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If the men who were crucifying Jesus could have been suddenly stopped at the last moment, and if they could have been kept perfectly still for ten minutes and could have thought about it, some of them would have refused to go on with the crucifixion when the ten minutes were over.  If they could have been stopped for twenty minutes, there would have been still more of them who would have refused to have gone on with it.  They would have stolen away and wondered about The Man in their hearts.  There were others who were there who would have needed twenty days of being still and of thinking.  There were some who would have had to have twenty years to see what they really wanted, in all the circumstances, to do.

People crucified Christ because they were in a hurry.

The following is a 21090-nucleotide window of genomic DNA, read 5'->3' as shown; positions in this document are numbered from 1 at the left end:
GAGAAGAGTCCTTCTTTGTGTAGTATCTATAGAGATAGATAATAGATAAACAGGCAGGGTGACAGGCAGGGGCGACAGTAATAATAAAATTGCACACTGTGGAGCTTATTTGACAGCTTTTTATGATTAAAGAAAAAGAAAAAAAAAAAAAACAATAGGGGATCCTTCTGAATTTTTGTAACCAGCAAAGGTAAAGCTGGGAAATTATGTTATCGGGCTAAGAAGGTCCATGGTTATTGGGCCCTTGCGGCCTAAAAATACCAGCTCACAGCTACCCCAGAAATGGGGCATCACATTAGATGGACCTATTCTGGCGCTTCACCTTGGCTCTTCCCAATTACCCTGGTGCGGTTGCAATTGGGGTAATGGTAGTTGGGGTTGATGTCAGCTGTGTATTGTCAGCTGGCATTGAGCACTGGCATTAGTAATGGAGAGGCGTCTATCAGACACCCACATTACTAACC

They did what they wanted to do at the moment.  So far as we know, there were only two men who did what they would have wished they had done in twenty years:  there was the thief on the other cross, who showed The Man he knew who He was; and there was the disciple John, who kept as close as he could.  John perhaps was thinking of the past-of all the things that Christ had said to him; and the man on the other cross was thinking what was going to happen next.  The other people who had to do with the crucifixion were all thinking about the thing they were doing at the moment and the way they felt about it.  But the Man was Thinking, not of His suffering, but of the men in front of Him, and of what they could be thinking about, and what they would be thinking about afterward-in ten minutes, in twenty minutes, in twenty days, or in twenty years; and suddenly His heart was flooded with pity at what they would be thinking about afterward, and in the midst of the pain in His arms and the pain in His feet He made that great cry to Heaven:  “Father, forgive them; they know not what they do!”